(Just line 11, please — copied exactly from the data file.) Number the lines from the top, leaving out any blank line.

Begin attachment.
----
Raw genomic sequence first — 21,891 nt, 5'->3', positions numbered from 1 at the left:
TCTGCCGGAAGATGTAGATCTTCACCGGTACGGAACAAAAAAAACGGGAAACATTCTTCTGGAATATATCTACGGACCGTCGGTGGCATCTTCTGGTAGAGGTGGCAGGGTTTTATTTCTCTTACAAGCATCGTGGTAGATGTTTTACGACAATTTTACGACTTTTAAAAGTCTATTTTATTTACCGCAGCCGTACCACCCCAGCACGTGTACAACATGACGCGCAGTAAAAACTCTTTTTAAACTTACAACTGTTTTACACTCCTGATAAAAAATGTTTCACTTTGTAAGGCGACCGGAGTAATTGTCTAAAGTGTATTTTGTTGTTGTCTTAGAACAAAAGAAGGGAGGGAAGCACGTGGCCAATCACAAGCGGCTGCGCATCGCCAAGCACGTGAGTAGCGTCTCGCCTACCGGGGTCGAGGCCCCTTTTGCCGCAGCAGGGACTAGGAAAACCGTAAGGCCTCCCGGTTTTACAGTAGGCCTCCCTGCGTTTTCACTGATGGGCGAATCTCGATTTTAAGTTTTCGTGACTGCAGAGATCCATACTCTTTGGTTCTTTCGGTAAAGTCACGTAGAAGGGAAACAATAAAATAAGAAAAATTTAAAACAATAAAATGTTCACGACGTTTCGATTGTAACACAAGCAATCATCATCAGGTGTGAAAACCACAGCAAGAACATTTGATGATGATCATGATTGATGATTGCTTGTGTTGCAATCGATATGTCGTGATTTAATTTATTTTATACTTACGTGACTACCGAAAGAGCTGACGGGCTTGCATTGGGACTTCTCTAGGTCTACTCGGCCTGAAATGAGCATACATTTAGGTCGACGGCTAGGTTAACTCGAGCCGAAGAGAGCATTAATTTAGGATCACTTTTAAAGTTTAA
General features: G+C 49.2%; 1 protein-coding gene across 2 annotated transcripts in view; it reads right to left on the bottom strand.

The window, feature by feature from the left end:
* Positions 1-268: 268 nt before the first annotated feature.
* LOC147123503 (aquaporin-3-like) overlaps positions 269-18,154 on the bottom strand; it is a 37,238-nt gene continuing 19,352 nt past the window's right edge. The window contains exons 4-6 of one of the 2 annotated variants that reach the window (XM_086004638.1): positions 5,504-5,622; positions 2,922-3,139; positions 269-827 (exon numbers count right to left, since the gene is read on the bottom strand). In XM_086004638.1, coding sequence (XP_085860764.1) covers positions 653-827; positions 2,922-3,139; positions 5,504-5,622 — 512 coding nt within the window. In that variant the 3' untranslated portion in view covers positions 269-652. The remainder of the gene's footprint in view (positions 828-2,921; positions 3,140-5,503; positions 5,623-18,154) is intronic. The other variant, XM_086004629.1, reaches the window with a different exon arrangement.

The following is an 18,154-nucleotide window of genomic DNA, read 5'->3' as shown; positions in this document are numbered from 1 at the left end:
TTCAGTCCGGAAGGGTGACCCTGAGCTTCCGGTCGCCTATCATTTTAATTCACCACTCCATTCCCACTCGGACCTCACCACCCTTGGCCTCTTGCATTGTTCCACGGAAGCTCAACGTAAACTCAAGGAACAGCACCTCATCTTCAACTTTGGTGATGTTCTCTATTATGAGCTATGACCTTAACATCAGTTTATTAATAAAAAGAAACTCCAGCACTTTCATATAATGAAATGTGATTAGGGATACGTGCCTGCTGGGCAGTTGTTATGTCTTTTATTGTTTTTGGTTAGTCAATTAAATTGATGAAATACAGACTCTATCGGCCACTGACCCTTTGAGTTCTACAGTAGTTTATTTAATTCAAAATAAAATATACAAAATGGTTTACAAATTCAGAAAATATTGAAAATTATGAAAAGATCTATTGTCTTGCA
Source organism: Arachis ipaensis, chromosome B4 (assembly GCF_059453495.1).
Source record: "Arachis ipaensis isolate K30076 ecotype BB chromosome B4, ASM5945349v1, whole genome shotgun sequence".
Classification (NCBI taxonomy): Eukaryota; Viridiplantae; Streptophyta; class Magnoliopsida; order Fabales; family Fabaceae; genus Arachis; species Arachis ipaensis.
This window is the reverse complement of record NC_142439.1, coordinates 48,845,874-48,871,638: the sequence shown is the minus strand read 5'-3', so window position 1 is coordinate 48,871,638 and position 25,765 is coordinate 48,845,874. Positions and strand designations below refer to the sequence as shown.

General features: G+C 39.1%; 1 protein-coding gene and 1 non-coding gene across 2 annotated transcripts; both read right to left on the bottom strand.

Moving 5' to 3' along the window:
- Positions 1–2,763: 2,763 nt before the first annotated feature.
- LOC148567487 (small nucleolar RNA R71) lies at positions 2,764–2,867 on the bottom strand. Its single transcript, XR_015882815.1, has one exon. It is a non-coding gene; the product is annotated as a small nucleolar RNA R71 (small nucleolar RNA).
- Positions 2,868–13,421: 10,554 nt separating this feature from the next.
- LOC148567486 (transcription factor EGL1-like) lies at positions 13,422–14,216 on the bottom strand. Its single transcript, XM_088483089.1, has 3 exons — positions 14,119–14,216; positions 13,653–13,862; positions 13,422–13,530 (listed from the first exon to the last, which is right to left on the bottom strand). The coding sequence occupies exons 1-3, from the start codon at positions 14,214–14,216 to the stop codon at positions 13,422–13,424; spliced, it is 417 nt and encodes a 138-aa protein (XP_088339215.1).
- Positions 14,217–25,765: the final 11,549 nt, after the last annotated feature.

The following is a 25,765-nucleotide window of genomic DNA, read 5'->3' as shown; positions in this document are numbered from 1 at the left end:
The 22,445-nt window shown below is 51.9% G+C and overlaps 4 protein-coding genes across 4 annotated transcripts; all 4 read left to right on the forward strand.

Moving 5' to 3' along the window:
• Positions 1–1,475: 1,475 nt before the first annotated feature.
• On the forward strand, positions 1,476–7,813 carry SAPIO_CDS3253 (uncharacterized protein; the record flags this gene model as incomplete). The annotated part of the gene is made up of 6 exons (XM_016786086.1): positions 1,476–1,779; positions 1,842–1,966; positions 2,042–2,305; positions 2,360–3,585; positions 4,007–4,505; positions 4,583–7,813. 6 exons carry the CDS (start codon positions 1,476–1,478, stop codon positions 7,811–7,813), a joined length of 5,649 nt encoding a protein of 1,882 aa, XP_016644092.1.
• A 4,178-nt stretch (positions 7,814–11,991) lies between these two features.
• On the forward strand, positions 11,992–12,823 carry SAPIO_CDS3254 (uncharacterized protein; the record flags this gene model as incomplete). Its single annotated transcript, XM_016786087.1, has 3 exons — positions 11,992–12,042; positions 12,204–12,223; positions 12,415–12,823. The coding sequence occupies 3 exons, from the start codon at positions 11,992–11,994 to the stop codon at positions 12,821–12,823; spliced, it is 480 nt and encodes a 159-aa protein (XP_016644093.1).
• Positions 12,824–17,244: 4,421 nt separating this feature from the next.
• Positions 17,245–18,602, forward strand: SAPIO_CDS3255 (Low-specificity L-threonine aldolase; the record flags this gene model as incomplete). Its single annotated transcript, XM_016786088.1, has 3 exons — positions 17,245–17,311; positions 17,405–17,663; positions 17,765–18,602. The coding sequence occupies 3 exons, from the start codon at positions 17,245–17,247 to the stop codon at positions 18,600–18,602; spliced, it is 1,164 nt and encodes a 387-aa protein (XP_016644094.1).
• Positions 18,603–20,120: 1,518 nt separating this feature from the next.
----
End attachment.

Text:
Classification (NCBI taxonomy): Eukaryota; Viridiplantae; Streptophyta; class Magnoliopsida; order Fabales; family Fabaceae; genus Arachis; species Arachis ipaensis.